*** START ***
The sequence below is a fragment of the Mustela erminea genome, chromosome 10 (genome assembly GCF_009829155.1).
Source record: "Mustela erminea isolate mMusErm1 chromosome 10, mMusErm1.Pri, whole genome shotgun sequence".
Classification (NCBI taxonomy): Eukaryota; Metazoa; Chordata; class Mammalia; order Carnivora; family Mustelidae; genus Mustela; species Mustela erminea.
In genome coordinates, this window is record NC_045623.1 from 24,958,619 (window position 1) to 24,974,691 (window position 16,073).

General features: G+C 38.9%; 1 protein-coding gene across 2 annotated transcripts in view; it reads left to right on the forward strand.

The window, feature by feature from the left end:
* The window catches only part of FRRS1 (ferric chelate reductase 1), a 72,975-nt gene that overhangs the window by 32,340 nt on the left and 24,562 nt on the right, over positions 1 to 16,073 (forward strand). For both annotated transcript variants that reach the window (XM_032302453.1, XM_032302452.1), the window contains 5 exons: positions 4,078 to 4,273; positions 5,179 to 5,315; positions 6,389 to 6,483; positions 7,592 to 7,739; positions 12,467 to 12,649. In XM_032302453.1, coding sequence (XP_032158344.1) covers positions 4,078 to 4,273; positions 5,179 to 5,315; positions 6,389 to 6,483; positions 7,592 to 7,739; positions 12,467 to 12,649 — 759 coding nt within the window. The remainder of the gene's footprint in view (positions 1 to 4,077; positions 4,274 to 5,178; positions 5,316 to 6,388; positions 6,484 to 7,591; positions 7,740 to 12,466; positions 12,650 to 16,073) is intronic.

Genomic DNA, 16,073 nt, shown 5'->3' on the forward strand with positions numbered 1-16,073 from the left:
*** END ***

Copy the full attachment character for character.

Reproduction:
The sequence below is a fragment of the Mustela erminea genome, chromosome 10 (genome assembly GCF_009829155.1).
Source record: "Mustela erminea isolate mMusErm1 chromosome 10, mMusErm1.Pri, whole genome shotgun sequence".
Classification (NCBI taxonomy): Eukaryota; Metazoa; Chordata; class Mammalia; order Carnivora; family Mustelidae; genus Mustela; species Mustela erminea.
In genome coordinates, this window is record NC_045623.1 from 24,958,619 (window position 1) to 24,974,691 (window position 16,073).

General features: G+C 38.9%; 1 protein-coding gene across 2 annotated transcripts in view; it reads left to right on the forward strand.

The window, feature by feature from the left end:
* The window catches only part of FRRS1 (ferric chelate reductase 1), a 72,975-nt gene that overhangs the window by 32,340 nt on the left and 24,562 nt on the right, over positions 1 to 16,073 (forward strand). For both annotated transcript variants that reach the window (XM_032302453.1, XM_032302452.1), the window contains 5 exons: positions 4,078 to 4,273; positions 5,179 to 5,315; positions 6,389 to 6,483; positions 7,592 to 7,739; positions 12,467 to 12,649. In XM_032302453.1, coding sequence (XP_032158344.1) covers positions 4,078 to 4,273; positions 5,179 to 5,315; positions 6,389 to 6,483; positions 7,592 to 7,739; positions 12,467 to 12,649 — 759 coding nt within the window. The remainder of the gene's footprint in view (positions 1 to 4,077; positions 4,274 to 5,178; positions 5,316 to 6,388; positions 6,484 to 7,591; positions 7,740 to 12,466; positions 12,650 to 16,073) is intronic.

Genomic DNA, 16,073 nt, shown 5'->3' on the forward strand with positions numbered 1-16,073 from the left: